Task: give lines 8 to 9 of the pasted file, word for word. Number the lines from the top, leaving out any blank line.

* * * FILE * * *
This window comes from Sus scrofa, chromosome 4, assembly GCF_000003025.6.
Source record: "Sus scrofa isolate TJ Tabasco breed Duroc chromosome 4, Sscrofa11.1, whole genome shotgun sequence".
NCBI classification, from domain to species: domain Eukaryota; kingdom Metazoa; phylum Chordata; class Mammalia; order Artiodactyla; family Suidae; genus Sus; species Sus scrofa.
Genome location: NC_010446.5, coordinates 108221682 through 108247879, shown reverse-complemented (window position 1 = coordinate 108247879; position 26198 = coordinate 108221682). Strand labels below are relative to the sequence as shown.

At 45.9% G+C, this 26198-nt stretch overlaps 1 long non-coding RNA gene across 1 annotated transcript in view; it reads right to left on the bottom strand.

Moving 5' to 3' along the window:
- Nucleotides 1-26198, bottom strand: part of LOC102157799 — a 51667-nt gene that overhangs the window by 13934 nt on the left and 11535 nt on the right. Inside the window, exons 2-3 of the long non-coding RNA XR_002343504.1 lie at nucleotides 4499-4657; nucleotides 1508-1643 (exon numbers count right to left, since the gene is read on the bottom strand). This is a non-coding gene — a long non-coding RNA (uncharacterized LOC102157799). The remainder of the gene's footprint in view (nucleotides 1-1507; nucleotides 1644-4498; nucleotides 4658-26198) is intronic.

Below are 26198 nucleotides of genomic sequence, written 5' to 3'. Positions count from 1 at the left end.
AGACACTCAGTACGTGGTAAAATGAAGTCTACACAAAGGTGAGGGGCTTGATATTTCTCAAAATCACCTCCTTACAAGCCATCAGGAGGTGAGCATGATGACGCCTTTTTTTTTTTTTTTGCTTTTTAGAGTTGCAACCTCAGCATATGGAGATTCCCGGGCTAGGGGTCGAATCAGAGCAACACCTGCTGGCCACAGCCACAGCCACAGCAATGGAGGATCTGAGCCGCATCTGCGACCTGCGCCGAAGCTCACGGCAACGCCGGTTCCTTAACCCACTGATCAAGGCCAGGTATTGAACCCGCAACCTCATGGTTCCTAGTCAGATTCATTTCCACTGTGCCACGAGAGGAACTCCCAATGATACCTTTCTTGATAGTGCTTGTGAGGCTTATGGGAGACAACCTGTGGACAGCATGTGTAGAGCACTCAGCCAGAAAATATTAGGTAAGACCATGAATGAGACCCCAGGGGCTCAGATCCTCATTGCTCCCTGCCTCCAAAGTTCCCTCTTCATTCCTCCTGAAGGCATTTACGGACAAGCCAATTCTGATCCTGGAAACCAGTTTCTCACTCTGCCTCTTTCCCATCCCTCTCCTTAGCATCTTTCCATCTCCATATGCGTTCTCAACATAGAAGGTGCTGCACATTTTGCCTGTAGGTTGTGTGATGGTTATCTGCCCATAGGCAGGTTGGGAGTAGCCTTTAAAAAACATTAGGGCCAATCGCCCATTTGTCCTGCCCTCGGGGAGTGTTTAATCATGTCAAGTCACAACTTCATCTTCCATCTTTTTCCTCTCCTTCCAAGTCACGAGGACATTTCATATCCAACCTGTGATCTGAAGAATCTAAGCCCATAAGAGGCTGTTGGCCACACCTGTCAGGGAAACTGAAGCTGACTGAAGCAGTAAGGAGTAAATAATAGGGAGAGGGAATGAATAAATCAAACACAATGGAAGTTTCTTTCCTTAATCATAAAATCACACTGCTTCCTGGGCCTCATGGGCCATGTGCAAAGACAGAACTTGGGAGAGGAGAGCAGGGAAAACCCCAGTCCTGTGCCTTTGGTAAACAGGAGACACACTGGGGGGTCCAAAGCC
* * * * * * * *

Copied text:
Below are 26198 nucleotides of genomic sequence, written 5' to 3'. Positions count from 1 at the left end.
AGACACTCAGTACGTGGTAAAATGAAGTCTACACAAAGGTGAGGGGCTTGATATTTCTCAAAATCACCTCCTTACAAGCCATCAGGAGGTGAGCATGATGACGCCTTTTTTTTTTTTTTTGCTTTTTAGAGTTGCAACCTCAGCATATGGAGATTCCCGGGCTAGGGGTCGAATCAGAGCAACACCTGCTGGCCACAGCCACAGCCACAGCAATGGAGGATCTGAGCCGCATCTGCGACCTGCGCCGAAGCTCACGGCAACGCCGGTTCCTTAACCCACTGATCAAGGCCAGGTATTGAACCCGCAACCTCATGGTTCCTAGTCAGATTCATTTCCACTGTGCCACGAGAGGAACTCCCAATGATACCTTTCTTGATAGTGCTTGTGAGGCTTATGGGAGACAACCTGTGGACAGCATGTGTAGAGCACTCAGCCAGAAAATATTAGGTAAGACCATGAATGAGACCCCAGGGGCTCAGATCCTCATTGCTCCCTGCCTCCAAAGTTCCCTCTTCATTCCTCCTGAAGGCATTTACGGACAAGCCAATTCTGATCCTGGAAACCAGTTTCTCACTCTGCCTCTTTCCCATCCCTCTCCTTAGCATCTTTCCATCTCCATATGCGTTCTCAACATAGAAGGTGCTGCACATTTTGCCTGTAGGTTGTGTGATGGTTATCTGCCCATAGGCAGGTTGGGAGTAGCCTTTAAAAAACATTAGGGCCAATCGCCCATTTGTCCTGCCCTCGGGGAGTGTTTAATCATGTCAAGTCACAACTTCATCTTCCATCTTTTTCCTCTCCTTCCAAGTCACGAGGACATTTCATATCCAACCTGTGATCTGAAGAATCTAAGCCCATAAGAGGCTGTTGGCCACACCTGTCAGGGAAACTGAAGCTGACTGAAGCAGTAAGGAGTAAATAATAGGGAGAGGGAATGAATAAATCAAACACAATGGAAGTTTCTTTCCTTAATCATAAAATCACACTGCTTCCTGGGCCTCATGGGCCATGTGCAAAGACAGAACTTGGGAGAGGAGAGCAGGGAAAACCCCAGTCCTGTGCCTTTGGTAAACAGGAGACACACTGGGGGGTCCAAAGCC